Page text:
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Approximate Randomization tests - PowerPoint PPT Presentation

Approximate Randomization tests. February 5 th , 2013. Classic t-test. Why ar testing ?. Classic tests often assume a given distribution (student t, normal , …) of the variable This is ≈ok for recall , but not for precision or F-score

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Approximate Randomization tests

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ApproximateRandomization tests

February 5th, 2013

Why ar testing?

• Classic tests oftenassume a givendistribution (student t, normal, …) of the variable

• This is ≈ok forrecall, but notforprecision or F-score

• Possible hypotheses to test with non-parametric tests is limited

Illustration

• 30,000 runs, 1000 instances, 500 of class A

• True positives (TP): 400 (stdev:80)

• Falsepositives (FP): 60 (stdev: 15)

• Assumption: trueandfalsepositivesfor class A are normallydistributed. Thisis alreadyanapproximationsince TP and FP are restrictedby 0 and the number of instances.

Definitions

• Recall = trulypredicted A / A in reference = trulypredicted A / CteIf A is normal, recall is normal.

• Precision = trulypredicted A / A in system A in system is a non-linearcombination of TP and FP. Precision is notnormal.

• F-score: non-linearcombination of recallandprecisionNotnormal.

Approximaterandomization test

• No assumption on distribution

• Can handle complicatedstatistics

• Onlyassumption: independencebetweenshuffledelements

• References:

• Computer Intensive MethodsforTesting Hypotheses, Noreen, 1989.

• More accurate tests for the statisticalsignificance of resultsdifferences, Yeh, 2000.

Basic idea

• Exact randomization test

Exact probability

H0: expert is independent of contents

P(ncorrect ≥ 2) = 7/24

= 0.29

Thus, do notreject H0 because the probability is largerthanalpha=0.05.

Approximateprobability

• The number of permutations is n! => quickincrease of number of permutations

• Iftoomuchpermutationstocompute: approximation: P = (nge + 1) / (NS + 1)

• nge : number of timespseudostatistic ≥ actualstatistic

• NS: number of shuffles

• +1: correctionforvalidity

Translationtoinstances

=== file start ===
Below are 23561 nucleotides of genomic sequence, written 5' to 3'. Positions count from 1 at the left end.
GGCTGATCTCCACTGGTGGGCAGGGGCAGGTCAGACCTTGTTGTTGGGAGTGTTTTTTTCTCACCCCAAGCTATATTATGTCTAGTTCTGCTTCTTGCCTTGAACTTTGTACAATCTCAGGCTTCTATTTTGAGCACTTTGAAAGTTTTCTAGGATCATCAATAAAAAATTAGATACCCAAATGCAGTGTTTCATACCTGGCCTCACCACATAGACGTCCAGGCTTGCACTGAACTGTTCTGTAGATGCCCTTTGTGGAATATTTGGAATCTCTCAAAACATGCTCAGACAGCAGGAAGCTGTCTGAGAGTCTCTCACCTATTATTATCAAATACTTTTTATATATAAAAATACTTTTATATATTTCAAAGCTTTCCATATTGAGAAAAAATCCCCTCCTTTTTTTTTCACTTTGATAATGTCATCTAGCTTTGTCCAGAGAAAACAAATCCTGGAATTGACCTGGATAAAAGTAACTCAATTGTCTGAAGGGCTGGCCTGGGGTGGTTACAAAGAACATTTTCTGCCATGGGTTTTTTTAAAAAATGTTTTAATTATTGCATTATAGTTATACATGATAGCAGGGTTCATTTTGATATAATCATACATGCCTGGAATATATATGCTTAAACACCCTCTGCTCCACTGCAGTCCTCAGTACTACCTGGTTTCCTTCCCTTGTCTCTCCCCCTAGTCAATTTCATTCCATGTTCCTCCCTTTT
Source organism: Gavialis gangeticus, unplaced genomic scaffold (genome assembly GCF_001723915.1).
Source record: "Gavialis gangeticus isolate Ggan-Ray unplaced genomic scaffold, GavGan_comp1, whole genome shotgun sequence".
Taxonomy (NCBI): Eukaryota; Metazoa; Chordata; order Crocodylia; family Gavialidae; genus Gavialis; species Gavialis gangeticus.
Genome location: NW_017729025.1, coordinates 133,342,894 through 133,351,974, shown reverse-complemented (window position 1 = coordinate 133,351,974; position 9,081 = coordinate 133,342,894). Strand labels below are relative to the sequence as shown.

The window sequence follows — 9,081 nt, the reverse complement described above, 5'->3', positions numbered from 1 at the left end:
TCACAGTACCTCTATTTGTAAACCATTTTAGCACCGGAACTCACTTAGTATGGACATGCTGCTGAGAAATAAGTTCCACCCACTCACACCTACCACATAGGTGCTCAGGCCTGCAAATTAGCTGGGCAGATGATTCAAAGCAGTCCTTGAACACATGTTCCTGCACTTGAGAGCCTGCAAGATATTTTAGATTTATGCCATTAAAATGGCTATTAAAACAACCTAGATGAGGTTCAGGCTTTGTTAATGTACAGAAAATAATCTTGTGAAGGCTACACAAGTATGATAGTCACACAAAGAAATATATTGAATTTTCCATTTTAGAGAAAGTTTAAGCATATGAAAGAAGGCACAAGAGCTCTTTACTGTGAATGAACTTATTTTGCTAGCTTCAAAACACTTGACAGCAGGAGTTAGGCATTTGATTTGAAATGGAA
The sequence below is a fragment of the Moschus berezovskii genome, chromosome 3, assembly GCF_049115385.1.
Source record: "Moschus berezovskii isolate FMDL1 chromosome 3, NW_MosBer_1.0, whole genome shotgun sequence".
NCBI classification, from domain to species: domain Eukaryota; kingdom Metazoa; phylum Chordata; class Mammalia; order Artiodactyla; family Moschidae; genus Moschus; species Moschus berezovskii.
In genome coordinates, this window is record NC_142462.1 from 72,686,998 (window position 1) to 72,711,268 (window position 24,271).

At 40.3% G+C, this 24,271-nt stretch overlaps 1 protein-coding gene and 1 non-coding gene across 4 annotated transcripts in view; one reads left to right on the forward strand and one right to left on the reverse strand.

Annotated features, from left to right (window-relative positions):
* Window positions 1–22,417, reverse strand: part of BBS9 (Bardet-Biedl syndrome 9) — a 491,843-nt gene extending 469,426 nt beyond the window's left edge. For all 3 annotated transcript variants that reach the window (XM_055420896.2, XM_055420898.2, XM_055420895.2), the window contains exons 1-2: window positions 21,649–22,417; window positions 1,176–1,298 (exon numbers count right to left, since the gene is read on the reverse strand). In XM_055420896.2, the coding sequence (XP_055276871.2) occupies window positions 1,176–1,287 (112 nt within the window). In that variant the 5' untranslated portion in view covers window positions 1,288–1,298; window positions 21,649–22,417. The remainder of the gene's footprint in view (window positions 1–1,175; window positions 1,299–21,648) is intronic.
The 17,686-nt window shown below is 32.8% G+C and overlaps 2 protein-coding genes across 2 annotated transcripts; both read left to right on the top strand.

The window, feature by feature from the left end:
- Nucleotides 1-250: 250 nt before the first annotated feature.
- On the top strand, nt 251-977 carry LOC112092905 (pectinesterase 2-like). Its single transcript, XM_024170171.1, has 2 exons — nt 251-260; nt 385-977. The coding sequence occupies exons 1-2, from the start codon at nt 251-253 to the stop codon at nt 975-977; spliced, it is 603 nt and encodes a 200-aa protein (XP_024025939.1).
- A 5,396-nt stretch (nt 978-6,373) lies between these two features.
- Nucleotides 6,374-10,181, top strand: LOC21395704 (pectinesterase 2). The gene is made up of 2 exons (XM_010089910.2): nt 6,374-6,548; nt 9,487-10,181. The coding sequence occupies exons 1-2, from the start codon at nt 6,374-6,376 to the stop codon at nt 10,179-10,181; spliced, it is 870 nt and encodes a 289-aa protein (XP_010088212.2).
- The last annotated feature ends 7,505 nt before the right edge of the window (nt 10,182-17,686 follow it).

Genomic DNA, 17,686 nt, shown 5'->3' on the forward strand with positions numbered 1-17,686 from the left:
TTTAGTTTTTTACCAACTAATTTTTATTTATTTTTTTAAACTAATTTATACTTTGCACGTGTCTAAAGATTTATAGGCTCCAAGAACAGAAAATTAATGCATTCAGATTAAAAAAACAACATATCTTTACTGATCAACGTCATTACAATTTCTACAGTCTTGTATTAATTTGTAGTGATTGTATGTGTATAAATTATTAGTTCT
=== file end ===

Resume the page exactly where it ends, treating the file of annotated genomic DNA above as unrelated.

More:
• Eachglass is aninstance

• Contents and expert are twolabeling systems

• Contents has anaccuracy of 100%, expert has anaccuracy of 50%

• Statistic is precision, f-score, recall, … instead of accuracy

Stratifiedshuffling

• For labeledinstances, itmakes no sense toshuffle the class label of oneinstancetoanother

• Onlyshufflelabels per instance

MBT

• Assumpton of independencebetweeninstances

• Shuffle per sentenceratherthan per token

Term extraction

• Shufflingextractedtermsbetween output of two term extraction systems

Script

• http://www.clips.ua.ac.be/~vincent/software.html#art

• http://www.clips.ua.ac.be/scripts/art

• Options:

• Exact andapproximaterandomization tests

• Instancebased, alsofor MBT

• Term extractionbased

• StratifiedShuffling

• Twosided / one-sided (check code!)

Remarks on usage

• It makes no sense toshuffleif exact randomizationcanbecomputed

• The value of p depends on NS. The larger NS, the lower p canbe

• Validity check

• Sign-test

Sign test

• Canbecomparedwith P foraccuracy

• H0: correctness is independent ofsystem i.e.P(groen) = 0.5

• Binomial test

Interpretation (1)

• How much do these two systems differbased on precisionfor the A label?

• Maximally

• Intermediate

• Minimally

Conclusion

• Approximaterandomizationtestingcanbeusedformanyapplications.

• The basic idea is that the actualdifferencebetweentwo systems is (im)probabletooccurwhenallpossiblepermutions of the outputs are evaluated.

• Differencecanbecomputed in manyways as long as the shuffledelements are independent.